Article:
By Russel Taplin
We all know the saying right? If it looks like a duck, if it quacks like a duck… Come on, say it with me… you know that you know it! All together now…
…That’s right! It still might not be a duck!
Now, I know you are all a bright and clever bunch, so I’d already realised that none of you would think that picture was actually a duck – you all knew that was a bath toy, right? Thought so!
Whenever you are looking at something, particularly if you are investing into it – whether you’re investing in a stock, another business, or even your business as a start-up you need to do your due diligence or ‘DD’. For a start-up, we don’t call it due diligence – maybe we should though? Doing your research into the market, any regulations, SWOT, competitors, your potential suppliers, manufacturers and pulling this all together into your strategic plan is really just the same – you are creating your business plan, your story (and who doesn’t love that?). Compare this to when doing due diligence for a purchaser or investor, you are really doing very much the same - to tell a story, in an understandable way so someone can make a decision.
Due diligence became part of the standard set of business processes during a transaction in 1933 (the phrase has been around much longer than that – and meaning exactly what you think it means - to take a reasonable amount of care and attention). It became a key business process when someone got shafted buying some securities in the US and new laws came in about having to make full disclosures – at the same time it became a fair defence to say that if everyone had disclosed all the material things they were aware of, then the onus is on the due diligence. That principle still applies, and in the UK there is an element of ‘seller beware’ but ‘buyer beware’ is very much still there. If anyone can tell me (without Googling – honest policy applies) where the phrase “You’ve been shafted” comes from, then let me know and the next blog can be yours on “How to get ahead of your competitors and let them know they’ve been beaten badly at the same time” – or “Put a lid on it…”.
What made me think of this? I had the huge pleasure of chatting to Matt Hawkins (former founder of C4L and now founder of Cudo Ventures) and Jonathan Davies (former founder of The Training Rooms) on a panel at the last #ScrewItJustDoIt event – The Start Up, Scale Up Summit. We talked exiting a business, and it was clear when talking to both Matt and Jonathan that the whole commercial and due diligence process was a significant strain on them, their families and their business, at a time they really needed to concentrate on their business value the most. We also talked exit plans, and it completely re-framed my thinking.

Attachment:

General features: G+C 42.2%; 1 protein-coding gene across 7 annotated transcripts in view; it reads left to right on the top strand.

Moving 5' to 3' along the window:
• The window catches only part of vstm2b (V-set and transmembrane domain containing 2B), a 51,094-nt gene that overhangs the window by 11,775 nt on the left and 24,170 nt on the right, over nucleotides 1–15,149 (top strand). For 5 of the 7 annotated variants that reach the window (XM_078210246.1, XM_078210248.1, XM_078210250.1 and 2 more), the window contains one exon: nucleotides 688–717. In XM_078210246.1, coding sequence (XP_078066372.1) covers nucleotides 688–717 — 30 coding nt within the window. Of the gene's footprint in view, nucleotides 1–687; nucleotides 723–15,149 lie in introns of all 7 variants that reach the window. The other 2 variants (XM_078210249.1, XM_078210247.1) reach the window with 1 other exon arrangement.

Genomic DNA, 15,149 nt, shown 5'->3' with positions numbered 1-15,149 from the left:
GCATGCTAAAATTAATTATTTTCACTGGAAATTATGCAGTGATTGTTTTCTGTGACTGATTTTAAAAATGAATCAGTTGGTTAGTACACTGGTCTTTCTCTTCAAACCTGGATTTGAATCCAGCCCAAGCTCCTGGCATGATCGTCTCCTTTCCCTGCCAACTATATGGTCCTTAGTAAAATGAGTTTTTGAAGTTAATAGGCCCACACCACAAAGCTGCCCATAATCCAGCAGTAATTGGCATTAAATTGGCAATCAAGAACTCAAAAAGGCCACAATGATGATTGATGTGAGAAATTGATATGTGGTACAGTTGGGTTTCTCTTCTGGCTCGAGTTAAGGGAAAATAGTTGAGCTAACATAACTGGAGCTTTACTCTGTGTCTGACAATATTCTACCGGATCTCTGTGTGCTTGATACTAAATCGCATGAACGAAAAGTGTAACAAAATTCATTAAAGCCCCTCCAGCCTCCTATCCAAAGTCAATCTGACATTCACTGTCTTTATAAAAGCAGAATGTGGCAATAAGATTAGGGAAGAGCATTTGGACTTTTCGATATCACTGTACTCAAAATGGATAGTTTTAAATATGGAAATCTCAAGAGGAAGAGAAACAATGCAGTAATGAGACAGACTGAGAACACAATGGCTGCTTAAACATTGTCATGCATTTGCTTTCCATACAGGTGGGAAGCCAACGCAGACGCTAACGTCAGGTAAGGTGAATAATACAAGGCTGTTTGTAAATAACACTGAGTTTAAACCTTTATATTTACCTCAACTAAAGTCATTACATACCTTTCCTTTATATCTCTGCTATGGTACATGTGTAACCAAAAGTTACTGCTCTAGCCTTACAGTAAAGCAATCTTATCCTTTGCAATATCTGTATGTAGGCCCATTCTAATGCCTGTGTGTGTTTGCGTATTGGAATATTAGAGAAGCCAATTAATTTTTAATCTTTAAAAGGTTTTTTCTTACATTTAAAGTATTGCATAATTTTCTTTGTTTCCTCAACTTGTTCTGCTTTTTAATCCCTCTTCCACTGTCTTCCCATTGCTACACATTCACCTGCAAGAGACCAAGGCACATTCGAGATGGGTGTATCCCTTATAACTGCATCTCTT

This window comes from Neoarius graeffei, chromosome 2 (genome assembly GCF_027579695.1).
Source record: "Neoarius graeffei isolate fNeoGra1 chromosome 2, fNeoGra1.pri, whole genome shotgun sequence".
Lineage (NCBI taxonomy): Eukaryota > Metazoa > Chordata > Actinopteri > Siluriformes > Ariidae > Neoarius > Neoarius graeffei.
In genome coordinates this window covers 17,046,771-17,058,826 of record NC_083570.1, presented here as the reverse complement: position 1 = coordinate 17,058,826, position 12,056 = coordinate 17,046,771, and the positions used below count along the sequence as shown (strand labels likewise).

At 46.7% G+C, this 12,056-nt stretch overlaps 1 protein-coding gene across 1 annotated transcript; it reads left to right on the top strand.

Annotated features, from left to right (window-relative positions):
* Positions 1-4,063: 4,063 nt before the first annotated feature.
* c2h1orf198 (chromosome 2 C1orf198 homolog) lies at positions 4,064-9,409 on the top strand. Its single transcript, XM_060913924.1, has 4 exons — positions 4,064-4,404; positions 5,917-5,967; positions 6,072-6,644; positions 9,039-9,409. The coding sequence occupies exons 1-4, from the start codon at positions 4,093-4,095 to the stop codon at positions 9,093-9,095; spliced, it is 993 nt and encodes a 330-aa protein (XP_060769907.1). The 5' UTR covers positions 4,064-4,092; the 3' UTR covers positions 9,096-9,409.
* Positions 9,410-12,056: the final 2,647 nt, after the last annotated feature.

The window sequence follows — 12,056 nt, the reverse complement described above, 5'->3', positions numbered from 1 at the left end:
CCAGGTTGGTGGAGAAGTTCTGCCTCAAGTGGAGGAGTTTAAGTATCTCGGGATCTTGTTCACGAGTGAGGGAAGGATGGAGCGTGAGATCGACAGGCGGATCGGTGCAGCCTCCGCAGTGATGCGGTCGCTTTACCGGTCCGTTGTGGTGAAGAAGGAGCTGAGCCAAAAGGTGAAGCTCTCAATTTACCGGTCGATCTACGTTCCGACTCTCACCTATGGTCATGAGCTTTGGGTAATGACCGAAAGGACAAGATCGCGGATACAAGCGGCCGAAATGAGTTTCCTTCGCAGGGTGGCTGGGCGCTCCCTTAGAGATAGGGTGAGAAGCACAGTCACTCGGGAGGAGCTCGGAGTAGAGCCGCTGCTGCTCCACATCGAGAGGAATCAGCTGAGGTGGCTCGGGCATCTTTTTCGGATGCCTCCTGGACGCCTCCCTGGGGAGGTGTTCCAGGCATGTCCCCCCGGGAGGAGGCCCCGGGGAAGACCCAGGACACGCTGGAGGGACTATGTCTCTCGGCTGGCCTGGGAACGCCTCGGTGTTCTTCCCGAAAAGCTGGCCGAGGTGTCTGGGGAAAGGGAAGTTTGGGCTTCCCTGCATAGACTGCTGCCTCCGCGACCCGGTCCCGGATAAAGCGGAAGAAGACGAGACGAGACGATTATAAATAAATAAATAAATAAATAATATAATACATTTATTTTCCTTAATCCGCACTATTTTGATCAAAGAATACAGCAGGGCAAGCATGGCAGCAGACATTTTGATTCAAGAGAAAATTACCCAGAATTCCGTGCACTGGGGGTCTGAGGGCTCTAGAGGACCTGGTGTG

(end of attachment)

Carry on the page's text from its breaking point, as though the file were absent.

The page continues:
I always thought I was being a smarty pants making sure I added the ‘Exit Plan’ page to a business case. I’d land it on someone and with a smile say “What’s your long-term plan?” Matt and Jonathan both made me realise that an exit isn’t right for everyone, that actually some are doing this for them, because they want to, it’s the life they want to build. If this is the case you might think that due diligence isn’t for you, but that isn’t true. Why’s that then?
Well, even if an exit isn’t your plan, you may still end up needing to do it yourself on others. Now there is a famous chicken shack that had a problem with its chicken suppliers – because the ‘DD’ didn’t pick up that they couldn’t cope with that much capacity.
What if you as an entrepreneur own a restaurant or food service (or anything else that makes stuff) and you get a supplier that you sign up to and they let you down because they can’t cope – it’s all relevant. Similarly, even if you are building something you want to keep, you may still need investors – you’re going to need to make sure you keep all your back-up documentation, proof that it is as good as you think. Check out the story on Theranos – the shining example of Silicon Valley, this amazing new tech that could test your blood without taking a blood test. Apart from that it was fake, they hoped the tech would catch-up and, in the meantime, they were selling vapour. $2Bn later….
The message here is that through the course of your business, from start-up, investment to sale, you need to be really disciplined in making sure you do your admin. Store everything in a logical way, make sure every contract is signed and saved. That everything is up to date – that you can prove everything that you say. That way when, not if, you get there you can have a bath with a duck (toy) instead of burning the midnight oil trying to get it all done. Easier said than done when you’re moving at the typical pace of an entrepreneur, I know, but worth it in the end.
#ScrewItJustDoIt or in the case of due diligence #JustDoitDontScrewIt